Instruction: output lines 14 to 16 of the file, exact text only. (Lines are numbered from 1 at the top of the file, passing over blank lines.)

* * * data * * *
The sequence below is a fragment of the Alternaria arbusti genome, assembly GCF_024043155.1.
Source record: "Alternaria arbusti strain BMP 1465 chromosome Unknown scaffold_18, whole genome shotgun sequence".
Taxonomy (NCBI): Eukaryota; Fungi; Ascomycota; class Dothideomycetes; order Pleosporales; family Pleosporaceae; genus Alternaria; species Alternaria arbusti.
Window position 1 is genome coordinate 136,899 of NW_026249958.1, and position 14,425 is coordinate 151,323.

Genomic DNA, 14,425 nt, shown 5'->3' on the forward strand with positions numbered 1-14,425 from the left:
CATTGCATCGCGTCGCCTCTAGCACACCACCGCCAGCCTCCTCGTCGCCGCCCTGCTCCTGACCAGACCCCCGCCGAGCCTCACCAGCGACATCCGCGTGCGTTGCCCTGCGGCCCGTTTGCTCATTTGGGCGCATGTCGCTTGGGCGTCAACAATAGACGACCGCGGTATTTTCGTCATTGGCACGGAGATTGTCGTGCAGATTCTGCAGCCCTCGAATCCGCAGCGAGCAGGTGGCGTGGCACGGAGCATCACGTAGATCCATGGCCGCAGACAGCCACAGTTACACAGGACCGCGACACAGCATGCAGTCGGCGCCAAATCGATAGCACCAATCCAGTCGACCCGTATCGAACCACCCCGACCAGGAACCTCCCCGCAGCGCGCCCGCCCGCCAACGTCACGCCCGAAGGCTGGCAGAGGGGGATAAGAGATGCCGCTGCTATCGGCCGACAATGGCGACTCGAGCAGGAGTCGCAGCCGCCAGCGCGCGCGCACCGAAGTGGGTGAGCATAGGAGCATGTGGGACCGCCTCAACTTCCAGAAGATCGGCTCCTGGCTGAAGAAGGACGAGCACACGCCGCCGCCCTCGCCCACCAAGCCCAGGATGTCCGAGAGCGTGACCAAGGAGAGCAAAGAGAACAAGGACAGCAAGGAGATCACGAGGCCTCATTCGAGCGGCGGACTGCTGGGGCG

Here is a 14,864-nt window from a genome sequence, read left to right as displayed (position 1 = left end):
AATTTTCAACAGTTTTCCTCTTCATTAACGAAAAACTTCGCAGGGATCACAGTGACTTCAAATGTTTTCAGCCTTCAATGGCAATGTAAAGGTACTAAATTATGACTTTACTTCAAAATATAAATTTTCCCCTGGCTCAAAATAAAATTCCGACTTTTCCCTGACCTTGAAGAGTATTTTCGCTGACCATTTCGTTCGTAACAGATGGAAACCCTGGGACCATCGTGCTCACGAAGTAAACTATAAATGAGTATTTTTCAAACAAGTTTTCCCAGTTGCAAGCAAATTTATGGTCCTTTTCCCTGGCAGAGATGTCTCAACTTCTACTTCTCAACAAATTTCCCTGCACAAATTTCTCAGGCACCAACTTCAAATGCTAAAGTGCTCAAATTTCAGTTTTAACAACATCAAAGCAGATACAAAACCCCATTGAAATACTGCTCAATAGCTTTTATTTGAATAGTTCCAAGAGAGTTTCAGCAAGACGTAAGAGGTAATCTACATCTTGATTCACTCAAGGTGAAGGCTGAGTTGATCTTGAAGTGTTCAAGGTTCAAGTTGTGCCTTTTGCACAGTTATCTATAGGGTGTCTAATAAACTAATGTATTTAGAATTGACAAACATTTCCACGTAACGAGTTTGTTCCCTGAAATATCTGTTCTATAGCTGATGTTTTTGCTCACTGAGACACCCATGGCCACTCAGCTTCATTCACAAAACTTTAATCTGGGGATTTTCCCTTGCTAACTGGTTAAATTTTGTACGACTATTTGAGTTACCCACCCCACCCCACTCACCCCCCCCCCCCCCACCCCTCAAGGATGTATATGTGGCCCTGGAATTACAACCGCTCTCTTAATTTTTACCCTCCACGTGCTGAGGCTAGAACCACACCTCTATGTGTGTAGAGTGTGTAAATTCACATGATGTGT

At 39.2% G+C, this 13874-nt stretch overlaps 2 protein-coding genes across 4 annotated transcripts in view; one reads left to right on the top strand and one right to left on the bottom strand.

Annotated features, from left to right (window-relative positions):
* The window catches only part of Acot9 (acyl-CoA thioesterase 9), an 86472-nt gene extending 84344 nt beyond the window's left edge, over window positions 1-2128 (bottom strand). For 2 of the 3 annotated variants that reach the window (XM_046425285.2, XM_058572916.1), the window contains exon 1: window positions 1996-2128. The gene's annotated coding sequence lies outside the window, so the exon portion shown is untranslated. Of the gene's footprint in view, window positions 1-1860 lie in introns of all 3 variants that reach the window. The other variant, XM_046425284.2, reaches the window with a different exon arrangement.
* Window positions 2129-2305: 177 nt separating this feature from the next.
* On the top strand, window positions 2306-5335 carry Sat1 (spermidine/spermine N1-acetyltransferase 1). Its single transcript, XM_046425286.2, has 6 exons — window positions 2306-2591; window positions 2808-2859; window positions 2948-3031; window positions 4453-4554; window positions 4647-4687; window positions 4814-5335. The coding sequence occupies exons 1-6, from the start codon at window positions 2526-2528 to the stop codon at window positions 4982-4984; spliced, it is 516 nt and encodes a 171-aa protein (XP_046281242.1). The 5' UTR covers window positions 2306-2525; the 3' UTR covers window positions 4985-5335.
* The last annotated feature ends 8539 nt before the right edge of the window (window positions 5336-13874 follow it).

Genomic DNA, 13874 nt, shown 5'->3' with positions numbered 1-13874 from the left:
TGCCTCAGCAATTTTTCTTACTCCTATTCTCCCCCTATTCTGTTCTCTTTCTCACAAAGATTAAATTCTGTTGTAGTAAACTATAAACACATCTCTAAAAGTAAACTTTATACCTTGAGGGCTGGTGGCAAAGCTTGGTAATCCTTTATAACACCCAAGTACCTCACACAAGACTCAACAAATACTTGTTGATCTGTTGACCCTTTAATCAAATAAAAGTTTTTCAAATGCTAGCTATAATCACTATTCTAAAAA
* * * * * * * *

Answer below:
* The last annotated feature ends 8539 nt before the right edge of the window (window positions 5336-13874 follow it).

Genomic DNA, 13874 nt, shown 5'->3' with positions numbered 1-13874 from the left:
TGCCTCAGCAATTTTTCTTACTCCTATTCTCCCCCTATTCTGTTCTCTTTCTCACAAAGATTAAATTCTGTTGTAGTAAACTATAAACACATCTCTAAAAGTAAACTTTATACCTTGAGGGCTGGTGGCAAAGCTTGGTAATCCTTTATAACACCCAAGTACCTCACACAAGACTCAACAAATACTTGTTGATCTGTTGACCCTTTAATCAAATAAAAGTTTTTCAAATGCTAGCTATAATCACTATTCTAAAAA